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Preparing for Allergies in the Office

Allergies are extremely prevalent. According to the Asthma and Allergy Foundation of America, about 30 percent of adults in the United States have some form of hypersensitivity to a certain substance. Additionally, the affliction is the fifth leading chronic disease in the U.S.

As a small business owner considering these facts, you’ll want to do everything you can to reduce the risk that an employee will suffer an allergic reaction at the office. While allergies can range from a mere seasonal annoyance to a life-threatening condition requiring immediate attention, your company can reduce some of these risks with a comprehensive allergy preparedness plan.

Allergy preparedness is a term used to discuss how ready your business is to handle allergic reactions and interactions within the workplace. There are several steps your business can take to reduce risks:

Educate Employees and Management

Employees should obtain basic education on what allergic reactions are and how to spot one in a coworker or customer. An important first step is bringing in a health professional for a training session that will detail how to identify and react to warning signs, as well as provide tips for preventing allergies. This will ensure that your employees have this vital information in case an emergency situation occurs.

Second, companies also need to know what an employee’s rights are when he or she has an allergy, and understand the need to minimize exposure and risk as an employer.

The Americans with Disabilities Act (ADA) may require you provide your employee with a safe working space if and when that employee has alerted you to an allergy, as the Asthma and Allergy Foundation of America describes. Under the Equal Employment Opportunity Commission (EEOC) rules, a person who suffers severe respiratory difficulties and allergies that could be considered life-threatening should be treated as a person with a disability when it comes to hiring, according to the Cornell University School of Industrial and Labor Relations.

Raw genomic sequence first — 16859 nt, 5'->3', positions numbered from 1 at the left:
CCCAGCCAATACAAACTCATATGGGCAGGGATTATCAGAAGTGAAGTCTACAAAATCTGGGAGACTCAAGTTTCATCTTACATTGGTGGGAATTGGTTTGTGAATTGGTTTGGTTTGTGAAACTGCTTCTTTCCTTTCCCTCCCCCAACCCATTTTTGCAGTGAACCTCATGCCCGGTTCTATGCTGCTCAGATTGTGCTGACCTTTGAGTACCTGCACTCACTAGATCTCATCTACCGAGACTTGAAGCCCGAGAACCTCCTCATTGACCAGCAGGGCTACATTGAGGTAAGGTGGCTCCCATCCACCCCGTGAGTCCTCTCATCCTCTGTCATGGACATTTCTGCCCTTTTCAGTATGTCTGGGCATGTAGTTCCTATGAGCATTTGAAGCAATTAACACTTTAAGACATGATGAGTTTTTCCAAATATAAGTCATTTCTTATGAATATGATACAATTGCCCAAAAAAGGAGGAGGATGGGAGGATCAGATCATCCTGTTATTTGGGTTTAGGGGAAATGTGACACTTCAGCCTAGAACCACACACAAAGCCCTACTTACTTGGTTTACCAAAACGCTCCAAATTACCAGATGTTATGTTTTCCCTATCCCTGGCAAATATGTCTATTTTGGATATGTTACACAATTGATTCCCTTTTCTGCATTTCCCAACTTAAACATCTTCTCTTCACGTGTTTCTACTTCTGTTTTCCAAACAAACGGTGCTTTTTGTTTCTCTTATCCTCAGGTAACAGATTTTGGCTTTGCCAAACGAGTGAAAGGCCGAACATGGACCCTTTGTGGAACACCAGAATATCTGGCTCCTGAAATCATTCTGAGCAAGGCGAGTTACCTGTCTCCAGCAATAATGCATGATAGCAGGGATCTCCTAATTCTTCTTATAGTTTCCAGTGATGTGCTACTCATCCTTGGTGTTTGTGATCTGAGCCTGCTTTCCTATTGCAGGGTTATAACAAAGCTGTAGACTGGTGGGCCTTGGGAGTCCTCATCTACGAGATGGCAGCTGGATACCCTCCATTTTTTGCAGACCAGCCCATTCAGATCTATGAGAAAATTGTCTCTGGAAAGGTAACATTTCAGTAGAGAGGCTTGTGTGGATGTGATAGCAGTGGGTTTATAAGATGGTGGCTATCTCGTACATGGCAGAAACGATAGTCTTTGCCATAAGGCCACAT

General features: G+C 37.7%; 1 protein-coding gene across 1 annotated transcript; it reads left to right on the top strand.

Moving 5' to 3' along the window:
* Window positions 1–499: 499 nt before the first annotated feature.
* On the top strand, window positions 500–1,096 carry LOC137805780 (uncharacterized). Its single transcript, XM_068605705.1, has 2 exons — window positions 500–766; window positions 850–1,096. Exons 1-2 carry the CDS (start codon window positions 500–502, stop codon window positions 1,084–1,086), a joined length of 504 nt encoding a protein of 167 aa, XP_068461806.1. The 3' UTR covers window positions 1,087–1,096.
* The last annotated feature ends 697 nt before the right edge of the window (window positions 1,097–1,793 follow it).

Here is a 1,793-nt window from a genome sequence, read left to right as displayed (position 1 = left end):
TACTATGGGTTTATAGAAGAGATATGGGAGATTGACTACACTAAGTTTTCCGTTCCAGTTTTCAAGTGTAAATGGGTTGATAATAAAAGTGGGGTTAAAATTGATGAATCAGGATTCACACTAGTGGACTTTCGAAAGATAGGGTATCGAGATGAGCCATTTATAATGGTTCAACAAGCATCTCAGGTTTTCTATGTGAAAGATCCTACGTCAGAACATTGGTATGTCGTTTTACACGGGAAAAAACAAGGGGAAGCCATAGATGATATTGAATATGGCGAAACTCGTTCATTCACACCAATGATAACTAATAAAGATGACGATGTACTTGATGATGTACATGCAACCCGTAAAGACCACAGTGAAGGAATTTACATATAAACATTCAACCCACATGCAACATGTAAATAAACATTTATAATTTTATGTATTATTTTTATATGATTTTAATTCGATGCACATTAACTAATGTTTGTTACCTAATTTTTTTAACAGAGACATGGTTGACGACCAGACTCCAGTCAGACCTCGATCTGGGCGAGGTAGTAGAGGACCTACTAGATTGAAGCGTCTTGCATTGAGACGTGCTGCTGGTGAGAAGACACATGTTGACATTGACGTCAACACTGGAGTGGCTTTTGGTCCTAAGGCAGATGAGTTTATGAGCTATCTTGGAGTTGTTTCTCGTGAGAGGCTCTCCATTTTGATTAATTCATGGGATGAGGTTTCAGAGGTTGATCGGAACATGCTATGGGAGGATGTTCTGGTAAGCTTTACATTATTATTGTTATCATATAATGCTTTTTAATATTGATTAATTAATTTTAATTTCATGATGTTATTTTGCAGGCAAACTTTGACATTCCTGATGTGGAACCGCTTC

Work to Minimize Risks

To prepare for a potential incident, consider these initiatives:

  • Circulate a company-wide memo and associated documents (to be acknowledged by all employees) about a potential allergy within the office. Don’t identify individuals by name, but detail what this means to the staff. For example, a peanut allergy may require that employees not bring certain foods into the workspace. Do this for all serious allergies.
  • Ask the individuals with serious allergies what they need from you, should there be an incident. You can document any allergy contingency plan and make sure his or her close coworkers are aware if an ambulance needs to be called.

Making sure to communicate openly with staff and new hires about these risks — and your team’s allergy preparedness plan — is important. Doing so helps keep all employees safe and comfortable while at work.